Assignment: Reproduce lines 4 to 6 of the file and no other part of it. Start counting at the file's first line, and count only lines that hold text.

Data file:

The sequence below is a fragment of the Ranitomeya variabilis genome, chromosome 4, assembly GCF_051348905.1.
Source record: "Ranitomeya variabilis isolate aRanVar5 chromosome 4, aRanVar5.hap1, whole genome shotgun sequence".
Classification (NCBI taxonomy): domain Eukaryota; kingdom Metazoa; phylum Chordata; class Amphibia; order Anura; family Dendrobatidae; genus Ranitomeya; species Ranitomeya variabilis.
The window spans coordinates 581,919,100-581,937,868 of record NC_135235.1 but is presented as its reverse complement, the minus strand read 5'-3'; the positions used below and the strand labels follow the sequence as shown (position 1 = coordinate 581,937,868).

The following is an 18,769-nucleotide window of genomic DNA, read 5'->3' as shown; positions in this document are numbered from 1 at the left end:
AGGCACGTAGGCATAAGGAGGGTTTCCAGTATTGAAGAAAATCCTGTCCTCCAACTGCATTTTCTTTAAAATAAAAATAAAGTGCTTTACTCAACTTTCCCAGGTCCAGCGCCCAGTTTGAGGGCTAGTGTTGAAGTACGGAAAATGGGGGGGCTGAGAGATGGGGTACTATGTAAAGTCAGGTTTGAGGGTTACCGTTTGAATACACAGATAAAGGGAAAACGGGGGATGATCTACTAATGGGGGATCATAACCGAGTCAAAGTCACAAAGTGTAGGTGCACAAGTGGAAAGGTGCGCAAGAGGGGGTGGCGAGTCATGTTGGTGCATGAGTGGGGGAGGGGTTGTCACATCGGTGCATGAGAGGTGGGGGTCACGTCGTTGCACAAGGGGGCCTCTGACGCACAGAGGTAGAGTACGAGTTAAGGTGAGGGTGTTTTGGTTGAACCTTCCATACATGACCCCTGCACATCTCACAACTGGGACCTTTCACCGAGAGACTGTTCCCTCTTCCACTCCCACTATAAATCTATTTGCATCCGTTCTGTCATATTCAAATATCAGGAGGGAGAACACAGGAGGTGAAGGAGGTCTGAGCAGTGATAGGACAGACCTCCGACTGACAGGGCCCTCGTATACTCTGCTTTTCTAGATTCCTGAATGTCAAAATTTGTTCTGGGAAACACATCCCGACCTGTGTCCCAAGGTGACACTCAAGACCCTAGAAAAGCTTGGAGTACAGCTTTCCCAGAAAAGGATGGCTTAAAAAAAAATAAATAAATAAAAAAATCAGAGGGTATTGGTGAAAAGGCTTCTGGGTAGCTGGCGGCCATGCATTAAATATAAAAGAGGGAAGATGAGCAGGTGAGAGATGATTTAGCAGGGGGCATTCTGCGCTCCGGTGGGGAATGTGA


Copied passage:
The window spans coordinates 581,919,100-581,937,868 of record NC_135235.1 but is presented as its reverse complement, the minus strand read 5'-3'; the positions used below and the strand labels follow the sequence as shown (position 1 = coordinate 581,937,868).

The following is an 18,769-nucleotide window of genomic DNA, read 5'->3' as shown; positions in this document are numbered from 1 at the left end:
AGGCACGTAGGCATAAGGAGGGTTTCCAGTATTGAAGAAAATCCTGTCCTCCAACTGCATTTTCTTTAAAATAAAAATAAAGTGCTTTACTCAACTTTCCCAGGTCCAGCGCCCAGTTTGAGGGCTAGTGTTGAAGTACGGAAAATGGGGGGGCTGAGAGATGGGGTACTATGTAAAGTCAGGTTTGAGGGTTACCGTTTGAATACACAGATAAAGGGAAAACGGGGGATGATCTACTAATGGGGGATCATAACCGAGTCAAAGTCACAAAGTGTAGGTGCACAAGTGGAAAGGTGCGCAAGAGGGGGTGGCGAGTCATGTTGGTGCATGAGTGGGGGAGGGGTTGTCACATCGGTGCATGAGAGGTGGGGGTCACGTCGTTGCACAAGGGGGCCTCTGACGCACAGAGGTAGAGTACGAGTTAAGGTGAGGGTGTTTTGGTTGAACCTTCCATACATGACCCCTGCACATCTCACAACTGGGACCTTTCACCGAGAGACTGTTCCCTCTTCCACTCCCACTATAAATCTATTTGCATCCGTTCTGTCATATTCAAATATCAGGAGGGAGAACACAGGAGGTGAAGGAGGTCTGAGCAGTGATAGGACAGACCTCCGACTGACAGGGCCCTCGTATACTCTGCTTTTCTAGATTCCTGAATGTCAAAATTTGTTCTGGGAAACACATCCCGACCTGTGTCCCAAGGTGACACTCAAGACCCTAGAAAAGCTTGGAGTACAGCTTTCCCAGAAAAGGATGGCTTAAAAAAAAATAAATAAATAAAAAAATCAGAGGGTATTGGTGAAAAGGCTTCTGGGTAGCTGGCGGCCATGCATTAAATATAAAAGAGGGAAGATGAGCAGGTGAGAGATGATTTAGCAGGGGGCATTCTGCGCTCCGGTGGGGAATGTGA